Sunday, November 27, 2005

Down but not out...Adapting

I think there is a bunch of stuff that has combined in my life that has dragged me down just a little bit. It's been some time since I struggled this much with my emotional well-being. The anti-depression meds I am taking to counteract the side effects of the Interferon have been doing their job very well but drugs can only do so much.

I think my latest funk can be attributed to a few factors:

1. No significant exercise since the Marine Corps Marathon (4 weeks - less than 3 workouts a week and none in the last week)

2. Extra work on a big, high profile project for Work (to be completed Dec 1)

3. The upcoming holiday season (I think I missed my family more than I thought I might and am anxious to see them in 3 weeks...)

4. Some new reading that I have come across on Melanoma and the impact (or lack thereof) of Interferon on overall recurrence.

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Since my ankle seems fully healed, Factor number 1 is immediately resolvable. I plan to do what I can to get back to some kind of routine this week.

The extra work will be done December 1st, regardless of the outcome... but it is looking to be an outstanding outcome. Cross that off the list...

3 weeks is not all that long to wait to see my family and I am bringing Jim home with me!! It is a holiday to look forward to.
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That just leaves me with the giant millstone around my neck that is Malignant Melanoma and my treatment. I'm struggling.

The article, which you can find here
discusses how Dr.'s can help patient's make decisions regarding High-Dose Interferon treatment.

This is the first paragraph that slapped me in the face:

"Among patients destined to recur, a year's worth of HD IFN treatment can delay the time of recurrence in a small subset, although for half of these patients this delay will be less than 1 year. However, the overall chance of recurrence and the overall survival is not improved. This means that, if the patient is destined to relapse and die of melanoma, HD IFN does not affect this nor does it significantly delay the time of death."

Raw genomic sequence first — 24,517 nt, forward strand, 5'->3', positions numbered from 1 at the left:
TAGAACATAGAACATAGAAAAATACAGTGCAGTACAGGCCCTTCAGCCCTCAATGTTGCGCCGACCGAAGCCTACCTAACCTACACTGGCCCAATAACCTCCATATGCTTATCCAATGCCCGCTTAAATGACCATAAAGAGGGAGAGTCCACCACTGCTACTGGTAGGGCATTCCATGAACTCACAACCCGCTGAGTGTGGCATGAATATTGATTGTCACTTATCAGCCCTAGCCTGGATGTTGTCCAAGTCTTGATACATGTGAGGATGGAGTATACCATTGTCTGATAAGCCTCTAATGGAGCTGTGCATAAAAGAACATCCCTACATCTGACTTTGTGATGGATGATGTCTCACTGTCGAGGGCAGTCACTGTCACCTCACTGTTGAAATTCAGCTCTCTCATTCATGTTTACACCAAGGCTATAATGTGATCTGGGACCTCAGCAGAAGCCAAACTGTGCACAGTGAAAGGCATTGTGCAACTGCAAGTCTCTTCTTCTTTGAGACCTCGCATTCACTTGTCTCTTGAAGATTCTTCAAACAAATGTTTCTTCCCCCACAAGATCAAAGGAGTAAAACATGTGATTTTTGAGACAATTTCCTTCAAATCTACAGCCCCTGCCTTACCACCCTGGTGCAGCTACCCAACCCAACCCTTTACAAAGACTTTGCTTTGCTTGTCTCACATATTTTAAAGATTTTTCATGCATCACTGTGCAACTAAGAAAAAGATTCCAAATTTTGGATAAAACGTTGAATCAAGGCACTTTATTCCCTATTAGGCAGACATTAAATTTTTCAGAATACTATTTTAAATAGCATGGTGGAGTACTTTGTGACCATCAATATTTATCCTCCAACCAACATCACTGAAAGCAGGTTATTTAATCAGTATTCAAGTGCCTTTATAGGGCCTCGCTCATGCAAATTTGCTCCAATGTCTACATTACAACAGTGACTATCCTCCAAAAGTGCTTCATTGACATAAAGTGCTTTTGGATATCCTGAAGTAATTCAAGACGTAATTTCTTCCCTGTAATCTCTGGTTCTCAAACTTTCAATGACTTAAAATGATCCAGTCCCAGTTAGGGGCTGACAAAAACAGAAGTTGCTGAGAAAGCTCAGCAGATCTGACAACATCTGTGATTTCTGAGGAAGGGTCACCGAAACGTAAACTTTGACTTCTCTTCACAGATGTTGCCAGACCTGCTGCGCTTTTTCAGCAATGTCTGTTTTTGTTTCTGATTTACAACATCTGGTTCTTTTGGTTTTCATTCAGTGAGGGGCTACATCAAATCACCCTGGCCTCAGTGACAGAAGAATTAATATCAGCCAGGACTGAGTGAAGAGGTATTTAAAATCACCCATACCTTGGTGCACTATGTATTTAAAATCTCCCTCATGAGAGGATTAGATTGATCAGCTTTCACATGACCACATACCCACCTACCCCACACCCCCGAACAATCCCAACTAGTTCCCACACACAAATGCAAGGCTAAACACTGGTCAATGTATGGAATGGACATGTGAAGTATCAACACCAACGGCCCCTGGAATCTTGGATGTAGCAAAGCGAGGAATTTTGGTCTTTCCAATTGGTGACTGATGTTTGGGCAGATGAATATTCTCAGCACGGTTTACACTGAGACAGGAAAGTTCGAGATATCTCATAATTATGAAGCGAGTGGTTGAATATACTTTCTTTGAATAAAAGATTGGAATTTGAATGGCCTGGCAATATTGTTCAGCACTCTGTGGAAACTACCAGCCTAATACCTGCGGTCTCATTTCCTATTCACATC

This example punched me in the gut, since it is my exact diagnosis:

"As an example, we may consider a stage IIIB patient with a single, palpable regional lymph node involved with melanoma. This patient has an approximately 50% chance of dying from melanoma over 5 years, a risk that is not improved by HD IFN according to the published data. This means that if the patient chooses to receive HD IFN, he runs a 50% risk that he will spend at least 20% of his remaining time (presumably the best 20%, because it is the year immediately after surgery) on HD IFN."

FIRST OFF, I acknowledgee that the paragraph above has an awful "tone"! It would read much better if they said "this patient has an approximatelyy 50% chance of surviving Melanoma over 5 years..." but it doesn't.

My immediate friends and family would say "Stop reading, don't think about it" but the truth is that I have to think about it and I have to acknowledge the entire scope of this diagnosis. I haven't been doing that much lately. I'm not sure how much lately has been "Living STRONG" and how much has been "pretending WELL".

A very wise friend and Old Man sent me a wonderful book some months ago that I devoured call "Deep Survival: Who Lives, Who Dies and Why" by Laurence Gonzales. While the stories are those of epic survival .. the philosophy applies.

The book talks about how we build "mental models" and then act according to our expectations instead of acknowledging that the environment we are in has changed. Those who do not recognize the change, make decisions based on false expectations and in these examples; die. The survivors are the people who "at some point" acknowledge that things are different and they have to react to what is happening "here and now" and adapt.